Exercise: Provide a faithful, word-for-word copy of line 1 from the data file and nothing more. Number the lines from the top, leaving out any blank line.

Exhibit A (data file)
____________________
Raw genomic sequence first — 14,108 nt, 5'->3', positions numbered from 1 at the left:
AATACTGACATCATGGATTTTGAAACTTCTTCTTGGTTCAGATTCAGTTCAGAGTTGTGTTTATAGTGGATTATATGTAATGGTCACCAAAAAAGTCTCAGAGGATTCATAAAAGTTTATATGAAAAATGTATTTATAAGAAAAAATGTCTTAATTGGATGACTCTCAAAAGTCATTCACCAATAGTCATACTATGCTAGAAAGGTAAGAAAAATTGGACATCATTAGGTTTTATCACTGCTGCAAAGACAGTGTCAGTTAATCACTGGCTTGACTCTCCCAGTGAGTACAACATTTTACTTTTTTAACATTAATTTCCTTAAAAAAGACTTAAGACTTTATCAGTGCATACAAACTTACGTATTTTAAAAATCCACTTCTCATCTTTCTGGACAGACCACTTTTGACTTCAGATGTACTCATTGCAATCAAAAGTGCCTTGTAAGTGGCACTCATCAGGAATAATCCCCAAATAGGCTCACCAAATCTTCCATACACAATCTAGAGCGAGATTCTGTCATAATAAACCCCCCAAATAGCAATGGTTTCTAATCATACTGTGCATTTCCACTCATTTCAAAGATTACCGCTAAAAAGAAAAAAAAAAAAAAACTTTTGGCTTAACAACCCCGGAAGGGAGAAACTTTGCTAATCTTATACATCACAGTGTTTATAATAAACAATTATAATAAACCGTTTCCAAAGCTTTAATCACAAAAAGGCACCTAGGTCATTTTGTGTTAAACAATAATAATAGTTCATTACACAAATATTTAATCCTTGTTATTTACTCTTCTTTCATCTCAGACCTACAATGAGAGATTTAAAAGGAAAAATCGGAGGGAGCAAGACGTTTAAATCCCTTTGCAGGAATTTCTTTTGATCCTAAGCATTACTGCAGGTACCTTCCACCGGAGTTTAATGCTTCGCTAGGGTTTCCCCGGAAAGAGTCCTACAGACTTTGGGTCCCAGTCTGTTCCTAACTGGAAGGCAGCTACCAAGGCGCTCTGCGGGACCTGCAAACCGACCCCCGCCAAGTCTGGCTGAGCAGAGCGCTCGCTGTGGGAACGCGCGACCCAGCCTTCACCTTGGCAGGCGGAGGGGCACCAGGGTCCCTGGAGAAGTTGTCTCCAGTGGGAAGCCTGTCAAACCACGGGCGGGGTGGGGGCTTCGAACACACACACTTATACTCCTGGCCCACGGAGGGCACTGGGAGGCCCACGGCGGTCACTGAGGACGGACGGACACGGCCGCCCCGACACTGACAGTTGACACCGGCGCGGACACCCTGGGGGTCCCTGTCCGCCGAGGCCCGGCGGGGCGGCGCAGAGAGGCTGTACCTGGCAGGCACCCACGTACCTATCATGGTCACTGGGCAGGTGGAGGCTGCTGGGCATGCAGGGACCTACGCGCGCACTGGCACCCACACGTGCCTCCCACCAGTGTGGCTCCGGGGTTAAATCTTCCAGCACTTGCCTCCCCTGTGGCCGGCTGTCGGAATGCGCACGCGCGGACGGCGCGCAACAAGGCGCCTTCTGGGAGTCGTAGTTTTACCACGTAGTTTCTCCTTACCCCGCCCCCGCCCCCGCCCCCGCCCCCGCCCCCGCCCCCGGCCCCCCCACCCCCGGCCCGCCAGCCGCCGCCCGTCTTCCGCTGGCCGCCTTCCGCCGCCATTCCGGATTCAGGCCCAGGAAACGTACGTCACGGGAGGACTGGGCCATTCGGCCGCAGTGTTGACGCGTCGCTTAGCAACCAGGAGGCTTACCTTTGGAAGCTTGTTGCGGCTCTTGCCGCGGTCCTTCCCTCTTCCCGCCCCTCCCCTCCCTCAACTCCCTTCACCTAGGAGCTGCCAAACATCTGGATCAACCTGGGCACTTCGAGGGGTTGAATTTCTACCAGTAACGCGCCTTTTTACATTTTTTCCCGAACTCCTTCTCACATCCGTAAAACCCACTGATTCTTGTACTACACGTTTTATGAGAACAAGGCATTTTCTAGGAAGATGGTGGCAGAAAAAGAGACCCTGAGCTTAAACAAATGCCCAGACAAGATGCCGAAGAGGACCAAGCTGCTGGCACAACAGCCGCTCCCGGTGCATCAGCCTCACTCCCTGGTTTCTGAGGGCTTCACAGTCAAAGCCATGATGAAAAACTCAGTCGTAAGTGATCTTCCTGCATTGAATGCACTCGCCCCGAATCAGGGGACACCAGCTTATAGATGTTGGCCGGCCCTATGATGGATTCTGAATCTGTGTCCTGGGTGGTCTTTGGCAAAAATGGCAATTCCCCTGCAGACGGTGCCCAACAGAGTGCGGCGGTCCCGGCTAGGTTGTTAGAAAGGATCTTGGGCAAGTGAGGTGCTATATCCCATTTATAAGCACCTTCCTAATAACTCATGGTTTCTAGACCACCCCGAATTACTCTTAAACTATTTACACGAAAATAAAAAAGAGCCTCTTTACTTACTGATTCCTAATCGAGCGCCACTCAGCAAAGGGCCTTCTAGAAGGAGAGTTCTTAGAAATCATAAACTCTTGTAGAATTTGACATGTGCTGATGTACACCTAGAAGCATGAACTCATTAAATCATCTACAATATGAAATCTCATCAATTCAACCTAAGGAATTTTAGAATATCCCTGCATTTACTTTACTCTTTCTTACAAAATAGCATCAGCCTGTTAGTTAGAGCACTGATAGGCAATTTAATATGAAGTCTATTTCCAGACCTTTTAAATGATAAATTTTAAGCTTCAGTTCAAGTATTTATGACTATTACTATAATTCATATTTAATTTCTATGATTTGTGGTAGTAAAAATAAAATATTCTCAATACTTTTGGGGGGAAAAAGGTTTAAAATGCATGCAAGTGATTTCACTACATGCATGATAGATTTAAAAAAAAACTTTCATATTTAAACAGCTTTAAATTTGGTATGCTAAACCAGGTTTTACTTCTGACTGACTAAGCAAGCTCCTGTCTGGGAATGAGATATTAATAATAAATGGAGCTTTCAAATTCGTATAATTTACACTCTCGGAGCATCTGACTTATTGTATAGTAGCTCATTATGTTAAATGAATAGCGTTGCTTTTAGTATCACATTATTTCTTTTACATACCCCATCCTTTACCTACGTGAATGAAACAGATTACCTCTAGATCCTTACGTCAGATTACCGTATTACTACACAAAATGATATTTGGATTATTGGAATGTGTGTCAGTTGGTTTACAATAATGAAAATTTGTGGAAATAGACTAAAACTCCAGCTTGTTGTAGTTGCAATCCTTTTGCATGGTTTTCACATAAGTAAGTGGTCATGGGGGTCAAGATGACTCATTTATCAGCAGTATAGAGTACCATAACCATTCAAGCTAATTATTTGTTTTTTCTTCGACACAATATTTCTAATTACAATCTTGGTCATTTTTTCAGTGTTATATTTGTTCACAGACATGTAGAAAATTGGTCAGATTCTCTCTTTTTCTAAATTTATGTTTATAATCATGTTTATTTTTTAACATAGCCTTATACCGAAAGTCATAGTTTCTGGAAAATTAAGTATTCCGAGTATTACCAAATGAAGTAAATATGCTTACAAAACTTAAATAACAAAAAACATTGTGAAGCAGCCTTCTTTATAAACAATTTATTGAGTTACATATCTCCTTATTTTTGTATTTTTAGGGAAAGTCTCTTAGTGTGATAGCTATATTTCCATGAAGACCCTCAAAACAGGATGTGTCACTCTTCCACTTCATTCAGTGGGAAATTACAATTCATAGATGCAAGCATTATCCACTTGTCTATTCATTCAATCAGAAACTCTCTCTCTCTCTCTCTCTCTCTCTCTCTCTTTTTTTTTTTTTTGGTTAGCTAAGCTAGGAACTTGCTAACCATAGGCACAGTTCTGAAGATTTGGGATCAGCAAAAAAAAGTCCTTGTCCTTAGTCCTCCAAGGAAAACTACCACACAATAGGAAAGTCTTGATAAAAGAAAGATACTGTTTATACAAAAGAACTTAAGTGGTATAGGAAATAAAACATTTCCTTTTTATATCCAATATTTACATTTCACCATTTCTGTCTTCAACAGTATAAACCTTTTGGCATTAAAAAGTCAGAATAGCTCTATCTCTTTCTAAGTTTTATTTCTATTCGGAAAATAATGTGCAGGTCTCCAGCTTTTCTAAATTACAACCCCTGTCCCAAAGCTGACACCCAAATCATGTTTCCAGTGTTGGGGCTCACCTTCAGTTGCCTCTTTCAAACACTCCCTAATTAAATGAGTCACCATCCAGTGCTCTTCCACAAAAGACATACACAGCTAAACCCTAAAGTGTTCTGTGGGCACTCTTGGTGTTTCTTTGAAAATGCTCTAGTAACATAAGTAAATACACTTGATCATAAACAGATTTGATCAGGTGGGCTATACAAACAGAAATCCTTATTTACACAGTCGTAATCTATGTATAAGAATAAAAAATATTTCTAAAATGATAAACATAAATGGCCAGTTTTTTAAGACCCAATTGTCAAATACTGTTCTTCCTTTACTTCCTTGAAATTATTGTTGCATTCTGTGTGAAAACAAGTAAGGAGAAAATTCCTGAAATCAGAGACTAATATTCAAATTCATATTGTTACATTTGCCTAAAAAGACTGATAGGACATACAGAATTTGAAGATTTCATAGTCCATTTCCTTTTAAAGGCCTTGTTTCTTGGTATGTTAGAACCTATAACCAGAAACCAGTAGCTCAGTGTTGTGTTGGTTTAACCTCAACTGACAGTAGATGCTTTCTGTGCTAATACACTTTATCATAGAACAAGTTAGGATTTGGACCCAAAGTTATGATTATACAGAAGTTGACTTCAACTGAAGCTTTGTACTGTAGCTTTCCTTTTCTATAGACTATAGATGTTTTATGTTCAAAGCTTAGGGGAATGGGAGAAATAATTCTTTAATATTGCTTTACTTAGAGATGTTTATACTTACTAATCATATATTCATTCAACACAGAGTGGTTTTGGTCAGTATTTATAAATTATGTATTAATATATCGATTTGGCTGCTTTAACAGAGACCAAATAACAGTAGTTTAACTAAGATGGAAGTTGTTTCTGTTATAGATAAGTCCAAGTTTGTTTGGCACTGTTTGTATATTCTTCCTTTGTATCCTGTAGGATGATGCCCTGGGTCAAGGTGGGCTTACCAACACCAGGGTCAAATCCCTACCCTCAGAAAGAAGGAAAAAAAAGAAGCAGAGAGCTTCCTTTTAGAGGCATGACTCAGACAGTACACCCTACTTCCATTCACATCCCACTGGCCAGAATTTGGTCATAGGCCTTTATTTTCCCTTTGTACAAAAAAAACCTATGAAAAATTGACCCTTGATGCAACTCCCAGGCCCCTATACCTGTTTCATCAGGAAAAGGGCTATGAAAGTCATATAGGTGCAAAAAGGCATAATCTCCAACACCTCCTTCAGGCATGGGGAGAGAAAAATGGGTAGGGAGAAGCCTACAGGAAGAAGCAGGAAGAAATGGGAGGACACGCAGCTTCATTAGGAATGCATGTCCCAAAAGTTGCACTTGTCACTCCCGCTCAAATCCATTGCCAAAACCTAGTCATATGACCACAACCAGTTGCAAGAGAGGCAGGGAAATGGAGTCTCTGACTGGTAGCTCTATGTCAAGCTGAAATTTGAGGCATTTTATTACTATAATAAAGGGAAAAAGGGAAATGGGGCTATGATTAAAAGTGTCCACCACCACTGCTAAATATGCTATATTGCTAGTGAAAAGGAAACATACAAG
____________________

Raw genomic sequence first — 14,108 nt, 5'->3', positions numbered from 1 at the left: